Vladimir Putin is in trouble. His unwarranted but massive invasion of Ukraine has been repudiated by all the world’s most repulsive governments and, more immediately, on the battlefield.
The liberation of Kherson from Russian occupation was a serious psychological blow for President Putin that has left him fearing for his life, a senior military adviser in President Zelensky’s office has said.
Last week’s surrender of Kherson, the only regional capital that Putin’s army had captured, triggered shock and despair among hardliners in Moscow, including state television presenters.
“[Putin] is very afraid because there is no forgiveness in Russia for tsars who lose wars,” Oleksiy Arestovich, an adviser to the Ukrainian president’s chief of staff, said. “He is fighting for his life now. If he loses the war, at least in the minds of the Russians, it means the end. The end of him as a political figure. And possibly in the physical sense.”
Vladimir Putin’s troops in Ukraine are being hampered by severe shortages of munitions and skilled personnel, British officials have said.
The Ministry of Defence said intense fire has been exchanged between Russian troops and Ukrainian forces around the Svatove sector in Luhansk Oblast in north-eastern Ukraine over the past week.
“As on other parts of the front, Russian forces continue to prioritise constructing defensive positions, almost certainly partially manned by poorly trained mobilized reservists,” said officials.
The recent defeat of Russian forces across a wide front has demonstrated the weakness of the Russian military and the ineptitude of its commanders.
Former US Army general Ben Hodges predicts failure in Ukraine could lead to the collapse of the Russian Federation.
Putin continues to boast about such weaponry as hypersonic missiles and Russia’s military held an international arms show in Moscow, and yet the Russian army is in near collapse. Military analyst George Barros reports that the “conventional ground army ground force that the Kremlin has spent the last two decades on creating … has been largely degraded and in a large part destroyed in the past six months of the war in Ukraine.”
Vladimir Putin is nothing if not proud of Mother Russia. A major reason for his invasion of Ukraine was his desire to restore some of what the defunct Soviet empire lost. His outrage at the botched invasion of a weaker power and what was, for Putin and his advisors, the apparently unanticipated military support Ukraine has received from the U.S. and our allies, has pushed Putin into a corner from which there is no clear path out.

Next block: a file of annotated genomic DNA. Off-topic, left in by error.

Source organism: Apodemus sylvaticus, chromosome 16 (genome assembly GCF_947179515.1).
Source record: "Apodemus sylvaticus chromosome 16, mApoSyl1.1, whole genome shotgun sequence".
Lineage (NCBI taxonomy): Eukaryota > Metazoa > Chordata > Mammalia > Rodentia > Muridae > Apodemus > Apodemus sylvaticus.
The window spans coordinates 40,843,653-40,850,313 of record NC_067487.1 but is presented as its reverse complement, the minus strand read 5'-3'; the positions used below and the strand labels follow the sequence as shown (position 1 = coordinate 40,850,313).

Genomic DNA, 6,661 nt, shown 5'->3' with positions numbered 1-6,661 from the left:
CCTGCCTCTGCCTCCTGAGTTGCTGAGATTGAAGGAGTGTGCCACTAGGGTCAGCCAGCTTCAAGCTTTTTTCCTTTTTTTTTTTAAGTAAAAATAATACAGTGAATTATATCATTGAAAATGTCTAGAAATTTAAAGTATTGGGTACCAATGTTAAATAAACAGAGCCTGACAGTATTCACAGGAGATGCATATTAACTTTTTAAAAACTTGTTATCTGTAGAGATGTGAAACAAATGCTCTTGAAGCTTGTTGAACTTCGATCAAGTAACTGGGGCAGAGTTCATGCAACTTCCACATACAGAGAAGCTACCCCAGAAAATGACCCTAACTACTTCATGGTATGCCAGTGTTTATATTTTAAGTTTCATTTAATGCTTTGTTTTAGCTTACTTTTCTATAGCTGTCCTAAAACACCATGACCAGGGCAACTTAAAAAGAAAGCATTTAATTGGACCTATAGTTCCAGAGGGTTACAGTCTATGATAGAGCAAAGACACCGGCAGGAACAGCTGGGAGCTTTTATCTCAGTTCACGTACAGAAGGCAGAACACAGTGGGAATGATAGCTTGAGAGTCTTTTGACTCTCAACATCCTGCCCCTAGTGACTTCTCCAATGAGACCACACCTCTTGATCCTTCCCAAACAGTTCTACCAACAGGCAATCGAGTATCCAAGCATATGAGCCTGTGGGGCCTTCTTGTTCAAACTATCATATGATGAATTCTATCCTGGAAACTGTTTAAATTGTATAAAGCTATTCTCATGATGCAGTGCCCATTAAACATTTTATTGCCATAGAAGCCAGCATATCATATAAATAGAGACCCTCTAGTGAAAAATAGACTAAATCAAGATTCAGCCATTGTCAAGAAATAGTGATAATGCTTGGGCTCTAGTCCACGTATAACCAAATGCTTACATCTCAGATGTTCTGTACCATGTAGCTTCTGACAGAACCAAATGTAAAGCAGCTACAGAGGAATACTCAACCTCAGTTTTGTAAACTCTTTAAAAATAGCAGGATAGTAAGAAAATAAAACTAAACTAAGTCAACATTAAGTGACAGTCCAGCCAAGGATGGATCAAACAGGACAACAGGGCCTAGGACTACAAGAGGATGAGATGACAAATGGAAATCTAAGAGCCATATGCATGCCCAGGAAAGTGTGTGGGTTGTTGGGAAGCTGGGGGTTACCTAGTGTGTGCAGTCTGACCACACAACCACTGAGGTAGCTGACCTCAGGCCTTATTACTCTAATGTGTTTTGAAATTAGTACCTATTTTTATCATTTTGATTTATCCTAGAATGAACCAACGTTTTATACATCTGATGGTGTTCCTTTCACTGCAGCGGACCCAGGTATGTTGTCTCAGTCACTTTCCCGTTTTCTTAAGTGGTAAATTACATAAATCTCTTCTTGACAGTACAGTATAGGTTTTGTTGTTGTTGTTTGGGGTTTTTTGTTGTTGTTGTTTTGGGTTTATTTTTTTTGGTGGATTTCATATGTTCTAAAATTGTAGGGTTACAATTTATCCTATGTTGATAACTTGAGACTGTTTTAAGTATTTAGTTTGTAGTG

So, what are his options? A mature leader would make an attempt at face-saving (“Russia let the world know we are a great power!”) and pull its army back into home territory. Yet a mature leader would never have invaded a peaceful neighbor and conducted brutal warfare against its people.
Putin could “pull a Hitler,” blame his generals and bring his soldiers home. Unlike the rantings of the Fuhrer, however, Putin would be partially correct. Neither Russian strategy nor tactics have been effective. The loss of as many as 4,000 armored vehicles means a severe depletion of Russia’s capacity to wage a successful war. That Russia’s top commanders so underestimated the resolve of Ukraine and the willingness of the NATO alliance to provide extensive and high-quality military aid to the Zelensky government indicates severe political miscalculation as well as defective military planning.
Yet Putin’s pride and what likely is irrational indignation probably will grip his better judgment. To admit defeat would be not only a concession of military weakness but also provide the West with yet another victory over Russia, this time in what is, in part, a test of NATO (and especially American) weaponry against Russian weaponry.
The most likely outcome is Russia’s doubling-down of its efforts to conquer Ukraine. The Ukrainian government reports that “after strikes on power plants plunged large areas of Ukraine into darkness”, “Russia (has) stepped up the number of ships and submarines in the Black Sea carrying its Kalibr cruise missiles.” This means more attacks on Ukrainian infrastructure and, probably, civilian targets. Since the Russian invasion began in February, 5,600 Ukrainian civilians have been killed and about 8,000 injured. In Putin’s probable calculus, a few (or many) thousand more shouldn’t be allowed to stand in the way of total victory.
How the West will respond if the conflict escalates, especially if Putin resorts to battlefield nuclear weapons (even if relatively small, their devastation would be profound and their long-term impact immeasurable), is hard to know. Christians need to pray that God would, through whatever means He chooses, soon bring peace to the battered people of a violated nation.
Ultimately, Vladimir Putin will face an unimaginably greater power than anything Ukraine, NATO, or anyone else can create. The psalmist warns “the kings of the earth” that God “will speak to them in His wrath, and terrify them in his fury” (2:5). How particularly true this will be for those whose grasp on power is crusted with the blood of the innocent. Like the current president of Russia.
Adapted from an article in The Washington Stand by Rob Schwarzwalder.